Beyond that, it doesn't really matter and what does it mean to 'fully cycle' a tank anyways? I think it's not a very nuanced response from the LFS.

In my view, whenever you add fish to a new tank you can expect fluctuation in the ammonia levels while the bacteria and the fish waste fall into some kind of balance. During that time, do more substantial and frequent water changes to ensure that the ammonia levels don't spike in a dangerous way, and slowly settle into a more regular schedule and everything will be fine.
 

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Discussion Starter · #3 ·
Thank you very much!

I am of course disappointed to have got neons instead of cardinals, and like I said to the guy I didn't want to get hardy fish now for me to not want them in there later on. But my neons do in fact look striking, and their smaller size makes my tank look larger!

I will keep a close eye on the ammonia and nitrite levels. I just tested the water and (it's been about 16 hours since I added them) ammonia is at 0ppm, as is nitrite. If there probably will be a spike, when is it likely it'll happen?
 

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From my (limited) understanding, cardinal tetras are much more sensitive than neon tetras, and thus need as stable conditions as possible. While I think your LFS is right to dissuade you from getting those fish with a very new tank (because yes, there will be more ammonia when you add the fish, and your newly established bacterial colony will be greatly put to the test), I think the reasoning is wrong -- you don't need fish waste to cycle a tank. Ammonia is ammonia is ammonia, and the bacteria does not discriminate whether it came from a bottle or a fish. I think what you need is just time, and that in another month or two your tank will be more mature and better able to handle whatever spike in ammonia may occur, and thus the health of a more sensitive fish won't be put at risk.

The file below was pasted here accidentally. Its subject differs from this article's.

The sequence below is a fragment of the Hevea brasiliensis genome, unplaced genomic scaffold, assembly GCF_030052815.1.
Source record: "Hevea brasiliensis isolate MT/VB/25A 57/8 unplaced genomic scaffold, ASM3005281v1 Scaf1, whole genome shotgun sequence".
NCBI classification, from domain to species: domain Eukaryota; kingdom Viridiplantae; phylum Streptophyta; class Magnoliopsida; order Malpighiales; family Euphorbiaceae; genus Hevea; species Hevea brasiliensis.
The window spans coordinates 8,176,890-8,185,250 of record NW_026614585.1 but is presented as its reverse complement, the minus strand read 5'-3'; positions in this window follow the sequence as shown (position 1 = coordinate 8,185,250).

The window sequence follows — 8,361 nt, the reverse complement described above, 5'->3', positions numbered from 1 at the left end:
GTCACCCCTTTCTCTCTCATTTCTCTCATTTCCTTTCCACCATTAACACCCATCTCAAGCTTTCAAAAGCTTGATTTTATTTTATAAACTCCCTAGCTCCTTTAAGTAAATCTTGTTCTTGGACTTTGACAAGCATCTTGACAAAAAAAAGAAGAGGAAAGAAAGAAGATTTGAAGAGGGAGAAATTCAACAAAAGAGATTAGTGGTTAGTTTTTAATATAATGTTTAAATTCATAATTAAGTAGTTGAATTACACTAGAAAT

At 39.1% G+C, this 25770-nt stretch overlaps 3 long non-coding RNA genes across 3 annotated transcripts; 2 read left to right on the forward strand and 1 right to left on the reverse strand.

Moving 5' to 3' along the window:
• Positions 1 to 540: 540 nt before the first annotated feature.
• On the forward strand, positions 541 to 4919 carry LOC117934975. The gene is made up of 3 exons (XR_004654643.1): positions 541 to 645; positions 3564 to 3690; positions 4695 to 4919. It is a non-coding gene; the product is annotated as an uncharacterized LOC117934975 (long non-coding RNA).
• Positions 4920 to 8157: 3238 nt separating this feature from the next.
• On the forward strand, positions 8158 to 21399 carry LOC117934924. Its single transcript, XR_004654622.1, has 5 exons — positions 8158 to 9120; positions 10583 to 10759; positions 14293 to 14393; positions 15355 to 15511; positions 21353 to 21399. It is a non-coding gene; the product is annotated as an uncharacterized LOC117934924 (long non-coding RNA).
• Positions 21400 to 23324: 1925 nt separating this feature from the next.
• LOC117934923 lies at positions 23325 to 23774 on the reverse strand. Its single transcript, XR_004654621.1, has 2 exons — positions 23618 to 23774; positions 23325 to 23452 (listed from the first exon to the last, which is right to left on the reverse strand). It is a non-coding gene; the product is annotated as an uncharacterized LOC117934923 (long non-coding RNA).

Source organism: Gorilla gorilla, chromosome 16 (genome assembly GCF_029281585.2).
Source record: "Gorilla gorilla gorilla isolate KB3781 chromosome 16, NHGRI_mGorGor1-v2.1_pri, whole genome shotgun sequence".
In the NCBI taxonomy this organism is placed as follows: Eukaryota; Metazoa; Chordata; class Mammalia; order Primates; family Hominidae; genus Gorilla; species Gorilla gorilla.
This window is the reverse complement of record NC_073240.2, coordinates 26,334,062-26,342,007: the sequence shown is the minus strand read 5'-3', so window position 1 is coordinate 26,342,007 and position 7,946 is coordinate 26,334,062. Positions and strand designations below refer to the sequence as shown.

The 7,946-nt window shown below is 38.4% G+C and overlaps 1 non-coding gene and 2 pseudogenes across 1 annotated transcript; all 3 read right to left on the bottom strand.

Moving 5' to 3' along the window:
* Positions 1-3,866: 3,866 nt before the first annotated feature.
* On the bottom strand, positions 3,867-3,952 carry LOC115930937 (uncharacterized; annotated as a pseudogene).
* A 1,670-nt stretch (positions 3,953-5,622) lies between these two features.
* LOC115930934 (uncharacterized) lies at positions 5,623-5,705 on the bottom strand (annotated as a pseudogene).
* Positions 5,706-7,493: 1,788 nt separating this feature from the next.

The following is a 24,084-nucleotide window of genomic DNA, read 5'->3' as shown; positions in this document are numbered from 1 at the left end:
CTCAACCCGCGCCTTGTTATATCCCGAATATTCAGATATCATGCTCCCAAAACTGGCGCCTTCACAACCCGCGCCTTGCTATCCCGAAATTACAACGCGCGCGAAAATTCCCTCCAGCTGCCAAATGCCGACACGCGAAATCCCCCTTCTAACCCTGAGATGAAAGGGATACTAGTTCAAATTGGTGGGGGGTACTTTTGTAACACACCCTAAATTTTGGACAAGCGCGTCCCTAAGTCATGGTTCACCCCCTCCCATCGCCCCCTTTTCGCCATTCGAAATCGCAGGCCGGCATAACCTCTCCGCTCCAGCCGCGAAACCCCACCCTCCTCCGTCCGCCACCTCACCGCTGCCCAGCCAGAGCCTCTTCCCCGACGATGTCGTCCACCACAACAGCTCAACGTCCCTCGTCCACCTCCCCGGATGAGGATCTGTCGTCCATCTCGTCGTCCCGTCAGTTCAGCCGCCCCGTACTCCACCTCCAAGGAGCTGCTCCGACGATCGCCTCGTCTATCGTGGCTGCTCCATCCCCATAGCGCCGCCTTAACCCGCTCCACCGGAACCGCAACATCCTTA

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+1 wrong.

There's an easy way to solve this, right in the store. Ask the employee how fishless cycling using ammonia as they're familiar with it is typically performed, and why they feel it doesn't work. Don't explain how it works, and provide as few other details as possible.